St Patrick's move closer following another stalemate
WATCHING these old adversaries enact a reprise of last Friday's cup stalemate in yesterday's crucial league game at Dalymount Park, the thought occurred that hence forth their clashes should be played in private. Then again, much more of this and they probably will be.
Significantly, the attendance of 2,500 to 3,000 was about a quarter of last Friday's, which is, perhaps, its own, albeit harsh, judgment on the Cup semi final. The fare was about the same - but without the atmosphere. Desperately requiring a win to close the five point gap on the visitors, Bohemians huffed and puffed but couldn't blow the St Patrick's Athletic house down.
Although they took a huge step towards the title, St Patrick's left no abidingly positive memory from this game either. But they are nothing if not resilient and defensively well-organised, and as 4-3-2-1 effectively became 4-5-1, no one defended better than Liam Buckley, nominally the right sided attacker in front of tee midfield but in effect a quasi right full back.
It says something about their character that even playing badly they were again unbeatable for the 19th game running. Brian Kerr's team knew the score, and victories at home to Galway on Friday night and then away to Dundalk would make the last day visit of Shelbourne immaterial. The title will be theirs. They could even win it on Friday were Shelbourne to lose in Athlone and Bohemians not to heat UCD at home.
Hence, the St Patrick's die hards began celebrating loudly before the end, all the more so after their Bohemians counter parts across in the main stand had perceived Brian Kerr's team to be the sinners by chanting "Boring, boring Patrick's."
"Before the weekend if we were offered two draws we might have been happy enough to get them," accepted Kerr, but it wasn't our intention to play for them. It may have appeared that way to you but it wasn't my intention and it wasn't the way I picked the team. It's not our style, it's not our form. I don't like us playing in our own half for most of the match. I never feel comfortable about that and I've never picked a team to play like that."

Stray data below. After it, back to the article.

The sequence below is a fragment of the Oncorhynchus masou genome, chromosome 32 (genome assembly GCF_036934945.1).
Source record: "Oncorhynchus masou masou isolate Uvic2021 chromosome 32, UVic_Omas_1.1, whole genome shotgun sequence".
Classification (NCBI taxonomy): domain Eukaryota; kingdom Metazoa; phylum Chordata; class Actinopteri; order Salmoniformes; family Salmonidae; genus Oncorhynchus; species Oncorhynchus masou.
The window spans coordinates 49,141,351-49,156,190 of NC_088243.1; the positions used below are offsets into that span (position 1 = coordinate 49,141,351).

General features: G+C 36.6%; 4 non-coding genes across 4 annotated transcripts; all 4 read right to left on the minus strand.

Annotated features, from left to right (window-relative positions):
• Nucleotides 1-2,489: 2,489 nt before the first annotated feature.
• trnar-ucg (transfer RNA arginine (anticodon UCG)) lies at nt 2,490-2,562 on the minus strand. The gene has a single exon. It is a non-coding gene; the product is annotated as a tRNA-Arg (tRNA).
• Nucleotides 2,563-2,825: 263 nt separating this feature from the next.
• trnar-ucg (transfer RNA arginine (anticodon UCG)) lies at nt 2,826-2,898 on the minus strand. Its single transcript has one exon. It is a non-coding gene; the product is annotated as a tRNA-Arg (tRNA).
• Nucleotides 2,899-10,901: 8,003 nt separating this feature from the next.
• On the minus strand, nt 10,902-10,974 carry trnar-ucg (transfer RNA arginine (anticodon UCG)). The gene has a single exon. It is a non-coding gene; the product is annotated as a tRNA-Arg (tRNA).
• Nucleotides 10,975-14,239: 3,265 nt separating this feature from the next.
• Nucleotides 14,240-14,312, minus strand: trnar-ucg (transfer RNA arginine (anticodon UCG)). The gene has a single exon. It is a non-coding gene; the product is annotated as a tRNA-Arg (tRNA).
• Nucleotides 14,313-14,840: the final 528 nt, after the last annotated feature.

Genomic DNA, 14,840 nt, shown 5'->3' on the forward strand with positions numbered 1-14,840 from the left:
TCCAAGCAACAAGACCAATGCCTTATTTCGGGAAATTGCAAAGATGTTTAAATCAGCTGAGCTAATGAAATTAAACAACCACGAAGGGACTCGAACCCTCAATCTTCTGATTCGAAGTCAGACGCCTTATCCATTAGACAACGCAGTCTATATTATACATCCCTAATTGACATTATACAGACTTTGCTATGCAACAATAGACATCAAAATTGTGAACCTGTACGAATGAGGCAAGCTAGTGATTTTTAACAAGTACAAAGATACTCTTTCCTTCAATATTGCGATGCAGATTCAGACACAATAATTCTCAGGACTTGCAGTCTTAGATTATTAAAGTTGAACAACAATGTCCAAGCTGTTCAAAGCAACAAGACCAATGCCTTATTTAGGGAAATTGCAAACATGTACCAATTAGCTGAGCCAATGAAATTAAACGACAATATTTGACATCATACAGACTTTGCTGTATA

A dreadful advertisement for the domestic game? Kerr responded: "You can't isolate today. There's been a lot of great Friday nights which weren't an indictment of the league. I'm disappointed today wasn't great and I'm disappointed Friday night wasn't great but we've played 40 matches this year and the majority of them have been very, very good matches."
True, very true, but pitting these two together (with Bohemians legion of ex St Patrick's players) is generally akin to playing two similarly endowed big servers like Pete Sampras and Goran Ivanisevic on a scorched Centre Court. You need a contrast, an Agassi like baseliner.
Add in the high stakes of the last two encounters, and this was their 10th draw in 11 clashes over four years. A typical end of season Dalymount pitch (not quite on the scale of those bad old Cup finals of yore) made it difficult to bring the ball down and play - were anyone so inclined.
For all of Dalymount's wider confines, at times these contests appeared to be compressed into half the pitch gradually drifting from the middle chunk until it concentrated in the St Patrick's half. Once again we waited in vain over 90 minutes for either goalkeeper to roll or throw the hall out short.
Kerr recalled Peter Carpenter as a recognised left back and, with a point to prove, the Galway man negated the biggest Bohemians threat, right winger Brian Mooney, after a rare fifth minute passing move in midfield saw Tommy Byrne and Jonathan Prizeman combine to release Mooney for a cross which Derek Swan glanced wide.
As Turlough O'Connor lamented afterwards: "We tried to go around them but we couldn't so there was only one way to go after that." Up the middle, often high and long. Meat and drink to a huge St Patrick's though, with Paul Osam lending assistance to Johnny McDonnell, Dave Campbell and company, even when the angular Padraig Dully was introduced and Maurice O'Driscoll was pushed forward into a four man front line.
Admittedly Gareth Byrne again flapped unconvincingly at some of the aerial stuff, resulting in Osam heading a looping Mick Moody header off the line from under the bar after 30 minutes the off colour O'Driscoll volleyed the rebound over.
After the break Prizeman was unable to convert a difficult header after ghosting in behind McDonnell to Kevin Brady's long diagonal centre (there were a few of them), and Dully's glancing header from a Tony O'Connor cross didn't trouble Byrne.
So Bohemians' Holy Grail to the title, which dates back to 1978, looks like being suspended for another year.